Vikings, however, are making a comeback in recent times, and those who devised the British documentary have cleverly exploited the current trend.
The German authorship of Ulfberht swords, on the other hand, has been definitively confirmed by the discovery of a specimen in Lower Saxony (Niedersachsen, Germany).
The weapon helped shed light on the mysterious genesis of these incredibly evolved weapons. By chance. An excavator fished out of the Weser River, near the town of Hessisch Oldendorf, an Ulfberht sword about a meter long.
The weapon has the typical inscription and dates back to the 10th century AD.
Subjected to an analysis by the Institute of Inorganic Chemistry at the Leibniz University of Hanover and in the opinion of chemist Robert Lehmann, the lead used to make the decorations on the sword’s hilt came from the mountains of the Schiefergebirge massif.
More precisely: from an area of Franconia located between the Rhine River, the Lahn and Wetterau. It is therefore likely that Ulfberht’s workshop was located in the renowned monastery in the city of Fulda.
In the vicinity of the monastery was the Schiefergebirge mountain range, from which the monks obtained the lead necessary to build the blade.
But even before these laboratory analyses were carried out, scholars had already assumed that the area of origin of the Ulfberht swords was Franconia.
Following philological research. Indeed, the letters of the Latin alphabet engraved on the blade in the Carolingian manner, as well as the accompanying crosses, had immediately suggested that it was the workshop of a convent. After all, Ulfberht is a Frankish name, not a Scandinavian one.
In the Sankt Gallen monastery cartolary it appears in several variants, such as Uolfberht, Wolfbert or Uolfbertus.
The sword found in Lower Saxony
The weapon found in Lower Saxony is the first Ulfberht sword specimen examined by means of computed tomography and is amazing the Ulfberht’s high technology: the quality of the blade made of sturdy tempered iron with a high percentage of carbon is equivalent to that of modern steel.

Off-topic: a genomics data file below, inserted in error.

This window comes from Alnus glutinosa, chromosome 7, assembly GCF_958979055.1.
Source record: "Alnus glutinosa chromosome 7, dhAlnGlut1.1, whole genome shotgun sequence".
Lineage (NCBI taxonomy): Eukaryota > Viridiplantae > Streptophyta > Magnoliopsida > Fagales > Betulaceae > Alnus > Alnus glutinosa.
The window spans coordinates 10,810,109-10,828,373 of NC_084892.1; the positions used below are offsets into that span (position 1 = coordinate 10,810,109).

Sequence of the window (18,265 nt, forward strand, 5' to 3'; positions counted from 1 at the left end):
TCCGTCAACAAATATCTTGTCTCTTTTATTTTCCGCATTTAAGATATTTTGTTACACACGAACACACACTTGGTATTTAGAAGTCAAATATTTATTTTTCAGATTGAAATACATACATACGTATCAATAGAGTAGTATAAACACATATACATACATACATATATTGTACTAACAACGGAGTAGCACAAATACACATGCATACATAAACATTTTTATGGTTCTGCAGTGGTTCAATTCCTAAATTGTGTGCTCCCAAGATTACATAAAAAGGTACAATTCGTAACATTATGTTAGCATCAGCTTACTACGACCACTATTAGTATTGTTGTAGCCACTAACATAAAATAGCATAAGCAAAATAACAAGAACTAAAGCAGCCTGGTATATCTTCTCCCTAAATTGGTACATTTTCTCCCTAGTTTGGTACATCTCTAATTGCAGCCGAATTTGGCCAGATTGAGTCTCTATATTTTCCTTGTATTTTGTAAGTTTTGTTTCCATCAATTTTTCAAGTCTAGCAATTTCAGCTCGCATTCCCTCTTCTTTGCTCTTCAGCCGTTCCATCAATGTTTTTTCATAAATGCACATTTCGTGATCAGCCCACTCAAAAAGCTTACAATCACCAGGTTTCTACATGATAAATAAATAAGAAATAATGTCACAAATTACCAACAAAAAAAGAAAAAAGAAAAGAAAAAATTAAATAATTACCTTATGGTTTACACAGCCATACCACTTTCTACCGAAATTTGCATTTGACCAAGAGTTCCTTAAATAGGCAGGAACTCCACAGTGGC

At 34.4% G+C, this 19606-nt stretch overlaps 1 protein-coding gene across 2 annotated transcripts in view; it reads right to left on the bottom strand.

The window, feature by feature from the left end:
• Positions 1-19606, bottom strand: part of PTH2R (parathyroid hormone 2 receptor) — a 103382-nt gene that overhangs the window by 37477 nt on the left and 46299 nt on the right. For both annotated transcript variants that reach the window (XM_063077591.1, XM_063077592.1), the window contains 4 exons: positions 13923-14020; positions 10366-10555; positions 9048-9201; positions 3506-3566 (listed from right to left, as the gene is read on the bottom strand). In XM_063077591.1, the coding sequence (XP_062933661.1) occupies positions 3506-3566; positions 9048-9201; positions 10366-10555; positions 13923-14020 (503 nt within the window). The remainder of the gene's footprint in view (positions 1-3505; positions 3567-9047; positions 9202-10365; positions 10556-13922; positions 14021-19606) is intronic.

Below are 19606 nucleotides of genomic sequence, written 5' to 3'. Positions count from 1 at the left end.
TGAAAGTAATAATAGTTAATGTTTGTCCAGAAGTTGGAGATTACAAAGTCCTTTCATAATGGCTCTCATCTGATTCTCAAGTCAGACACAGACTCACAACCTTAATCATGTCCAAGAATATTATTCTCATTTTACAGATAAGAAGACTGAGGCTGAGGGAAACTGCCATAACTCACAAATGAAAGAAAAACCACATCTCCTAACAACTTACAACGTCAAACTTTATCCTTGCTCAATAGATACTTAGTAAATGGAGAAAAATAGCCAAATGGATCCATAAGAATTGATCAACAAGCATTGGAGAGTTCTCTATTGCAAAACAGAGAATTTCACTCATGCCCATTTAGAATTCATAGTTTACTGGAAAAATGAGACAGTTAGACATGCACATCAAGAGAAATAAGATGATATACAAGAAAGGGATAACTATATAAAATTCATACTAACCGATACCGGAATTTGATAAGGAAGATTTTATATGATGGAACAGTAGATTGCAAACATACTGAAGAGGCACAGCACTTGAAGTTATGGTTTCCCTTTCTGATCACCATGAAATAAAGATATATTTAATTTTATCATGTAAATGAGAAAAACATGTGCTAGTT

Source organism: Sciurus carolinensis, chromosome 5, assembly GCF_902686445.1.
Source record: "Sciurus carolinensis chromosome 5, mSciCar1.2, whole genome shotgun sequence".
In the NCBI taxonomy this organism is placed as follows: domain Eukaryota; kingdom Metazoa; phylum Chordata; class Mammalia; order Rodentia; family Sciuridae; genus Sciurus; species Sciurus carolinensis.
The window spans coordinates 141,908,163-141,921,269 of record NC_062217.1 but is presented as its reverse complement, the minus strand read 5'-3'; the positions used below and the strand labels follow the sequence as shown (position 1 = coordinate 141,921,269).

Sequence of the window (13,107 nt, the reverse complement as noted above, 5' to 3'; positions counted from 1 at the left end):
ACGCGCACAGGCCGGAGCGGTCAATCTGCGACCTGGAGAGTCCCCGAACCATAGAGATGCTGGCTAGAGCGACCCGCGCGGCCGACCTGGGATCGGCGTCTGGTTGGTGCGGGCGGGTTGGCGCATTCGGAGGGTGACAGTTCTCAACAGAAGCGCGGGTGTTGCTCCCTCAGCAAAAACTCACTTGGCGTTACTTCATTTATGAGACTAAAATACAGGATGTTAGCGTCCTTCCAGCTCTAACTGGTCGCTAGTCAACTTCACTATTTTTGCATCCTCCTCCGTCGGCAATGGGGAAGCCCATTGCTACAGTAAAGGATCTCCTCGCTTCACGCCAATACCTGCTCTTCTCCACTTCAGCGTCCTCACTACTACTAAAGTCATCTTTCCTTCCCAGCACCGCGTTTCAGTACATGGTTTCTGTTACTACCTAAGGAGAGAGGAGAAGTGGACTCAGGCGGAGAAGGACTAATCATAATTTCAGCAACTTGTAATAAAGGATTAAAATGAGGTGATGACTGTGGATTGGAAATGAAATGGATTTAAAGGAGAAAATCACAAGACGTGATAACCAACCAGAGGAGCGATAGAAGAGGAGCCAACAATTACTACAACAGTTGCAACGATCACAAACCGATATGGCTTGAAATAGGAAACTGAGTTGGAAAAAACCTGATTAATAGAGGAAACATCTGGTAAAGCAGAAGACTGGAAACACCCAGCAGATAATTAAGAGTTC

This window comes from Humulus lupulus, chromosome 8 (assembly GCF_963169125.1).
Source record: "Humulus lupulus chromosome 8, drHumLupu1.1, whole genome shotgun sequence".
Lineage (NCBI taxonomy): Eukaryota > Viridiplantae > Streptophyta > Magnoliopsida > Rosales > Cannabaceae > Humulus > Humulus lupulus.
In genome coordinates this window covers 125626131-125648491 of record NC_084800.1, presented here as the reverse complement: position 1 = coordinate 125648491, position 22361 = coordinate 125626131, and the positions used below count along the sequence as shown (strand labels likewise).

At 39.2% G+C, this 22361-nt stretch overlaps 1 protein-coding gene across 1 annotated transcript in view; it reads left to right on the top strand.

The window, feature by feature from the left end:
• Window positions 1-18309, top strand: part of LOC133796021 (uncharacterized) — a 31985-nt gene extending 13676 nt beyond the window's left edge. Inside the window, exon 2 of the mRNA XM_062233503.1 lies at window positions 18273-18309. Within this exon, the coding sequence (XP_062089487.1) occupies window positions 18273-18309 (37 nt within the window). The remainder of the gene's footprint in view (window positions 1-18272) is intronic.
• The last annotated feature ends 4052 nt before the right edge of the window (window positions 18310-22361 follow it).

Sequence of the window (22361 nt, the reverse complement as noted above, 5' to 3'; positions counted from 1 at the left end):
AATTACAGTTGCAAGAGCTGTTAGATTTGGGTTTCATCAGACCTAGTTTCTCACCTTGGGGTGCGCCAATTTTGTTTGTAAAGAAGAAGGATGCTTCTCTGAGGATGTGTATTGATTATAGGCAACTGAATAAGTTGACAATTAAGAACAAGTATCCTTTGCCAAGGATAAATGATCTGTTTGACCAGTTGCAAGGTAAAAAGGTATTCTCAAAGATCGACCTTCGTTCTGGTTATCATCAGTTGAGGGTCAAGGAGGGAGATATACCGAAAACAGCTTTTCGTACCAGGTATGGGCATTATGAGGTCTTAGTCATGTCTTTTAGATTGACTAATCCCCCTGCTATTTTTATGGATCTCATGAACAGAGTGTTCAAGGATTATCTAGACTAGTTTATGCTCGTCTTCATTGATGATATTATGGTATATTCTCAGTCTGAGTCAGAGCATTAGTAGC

The blade always remained sharp. When the specimen was finished, the inscription +VLFBERH+T, an iron inlay, was applied to the blade.
The name Ulfberht
Let us begin with the name engraved on the blade. This name has many variants, as pointed out and classified by Anne Stalsberg in her essay The Vlfberht sword blades revalued.
Diagram of the different spellings of the Ulfberht signature and symbols engraved on the back,from Anne Stalsberg, The Vlfberht sword blades reevaluated
For a long time, it was thought that the variants indicated copies or fakes produced by different workshops that had added the name to increase the value of the sword, as is the case today for famous brands such as Gucci or Prada.
However, it has been shown that the only way to ascertain the originality and genuineness of an Ulfberht sword is to analyze the quality of the steel.
Rather, the different forms of the signature can be attributed to the fact that the smiths were essentially illiterate, almost certainly slaves, who could make mistakes in reproducing marks that were not meaningful to them.
It should also be considered that once the steel was engraved, it was not easy to correct the error without having to throw away all the work and reforge the sword.
In a case that, given the preciousness of the weapon, certainly did not occur, it is preferable to eventually adapt the name in a new spelling.